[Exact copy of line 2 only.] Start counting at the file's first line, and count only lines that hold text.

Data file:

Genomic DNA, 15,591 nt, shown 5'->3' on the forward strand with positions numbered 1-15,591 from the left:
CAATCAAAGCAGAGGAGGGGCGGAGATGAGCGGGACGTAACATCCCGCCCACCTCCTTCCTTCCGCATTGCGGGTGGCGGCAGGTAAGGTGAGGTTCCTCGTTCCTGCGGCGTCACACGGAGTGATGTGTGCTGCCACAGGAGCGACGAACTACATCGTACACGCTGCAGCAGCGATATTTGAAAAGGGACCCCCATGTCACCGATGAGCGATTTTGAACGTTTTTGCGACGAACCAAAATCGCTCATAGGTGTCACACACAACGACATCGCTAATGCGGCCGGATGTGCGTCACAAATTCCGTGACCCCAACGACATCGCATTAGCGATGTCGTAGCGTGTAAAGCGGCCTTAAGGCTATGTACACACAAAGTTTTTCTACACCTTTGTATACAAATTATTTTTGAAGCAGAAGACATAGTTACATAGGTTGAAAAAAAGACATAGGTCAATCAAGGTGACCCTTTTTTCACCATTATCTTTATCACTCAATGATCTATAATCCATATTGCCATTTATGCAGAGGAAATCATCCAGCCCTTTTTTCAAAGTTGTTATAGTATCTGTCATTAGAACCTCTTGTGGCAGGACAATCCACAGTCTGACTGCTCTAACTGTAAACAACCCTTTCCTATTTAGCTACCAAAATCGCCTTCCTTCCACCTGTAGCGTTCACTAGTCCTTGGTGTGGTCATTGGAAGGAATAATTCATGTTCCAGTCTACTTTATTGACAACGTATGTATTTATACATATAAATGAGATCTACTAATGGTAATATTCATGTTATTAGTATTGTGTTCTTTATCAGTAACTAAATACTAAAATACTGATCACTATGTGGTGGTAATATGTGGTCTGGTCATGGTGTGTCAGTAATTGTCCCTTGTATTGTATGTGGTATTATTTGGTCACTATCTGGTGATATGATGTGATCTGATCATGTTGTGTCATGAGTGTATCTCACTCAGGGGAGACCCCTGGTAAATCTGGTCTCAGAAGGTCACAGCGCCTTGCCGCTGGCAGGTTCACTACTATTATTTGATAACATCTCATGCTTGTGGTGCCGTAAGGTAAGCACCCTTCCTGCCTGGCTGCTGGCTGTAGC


CAATCAAAGCAGAGGAGGGGCGGAGATGAGCGGGACGTAACATCCCGCCCACCTCCTTCCTTCCGCATTGCGGGTGGCGGCAGGTAAGGTGAGGTTCCTCGTTCCTGCGGCGTCACACGGAGTGATGTGTGCTGCCACAGGAGCGACGAACTACATCGTACACGCTGCAGCAGCGATATTTGAAAAGGGACCCCCATGTCACCGATGAGCGATTTTGAACGTTTTTGCGACGAACCAAAATCGCTCATAGGTGTCACACACAACGACATCGCTAATGCGGCCGGATGTGCGTCACAAATTCCGTGACCCCAACGACATCGCATTAGCGATGTCGTAGCGTGTAAAGCGGCCTTAAGGCTATGTACACACAAAGTTTTTCTACACCTTTGTATACAAATTATTTTTGAAGCAGAAGACATAGTTACATAGGTTGAAAAAAAGACATAGGTCAATCAAGGTGACCCTTTTTTCACCATTATCTTTATCACTCAATGATCTATAATCCATATTGCCATTTATGCAGAGGAAATCATCCAGCCCTTTTTTCAAAGTTGTTATAGTATCTGTCATTAGAACCTCTTGTGGCAGGACAATCCACAGTCTGACTGCTCTAACTGTAAACAACCCTTTCCTATTTAGCTACCAAAATCGCCTTCCTTCCACCTGTAGCGTTCACTAGTCCTTGGTGTGGTCATTGGAAGGAATAATTCATGTTCCAGTCTACTTTATTGACAACGTATGTATTTATACATATAAATGAGATCTACTAATGGTAATATTCATGTTATTAGTATTGTGTTCTTTATCAGTAACTAAATACTAAAATACTGATCACTATGTGGTGGTAATATGTGGTCTGGTCATGGTGTGTCAGTAATTGTCCCTTGTATTGTATGTGGTATTATTTGGTCACTATCTGGTGATATGATGTGATCTGATCATGTTGTGTCATGAGTGTATCTCACTCAGGGGAGACCCCTGGTAAATCTGGTCTCAGAAGGTCACAGCGCCTTGCCGCTGGCAGGTTCACTACTATTATTTGATAACATCTCATGCTTGTGGTGCCGTAAGGTAAGCACCCTTCCTGCCTGGCTGCTGGCTGTAGC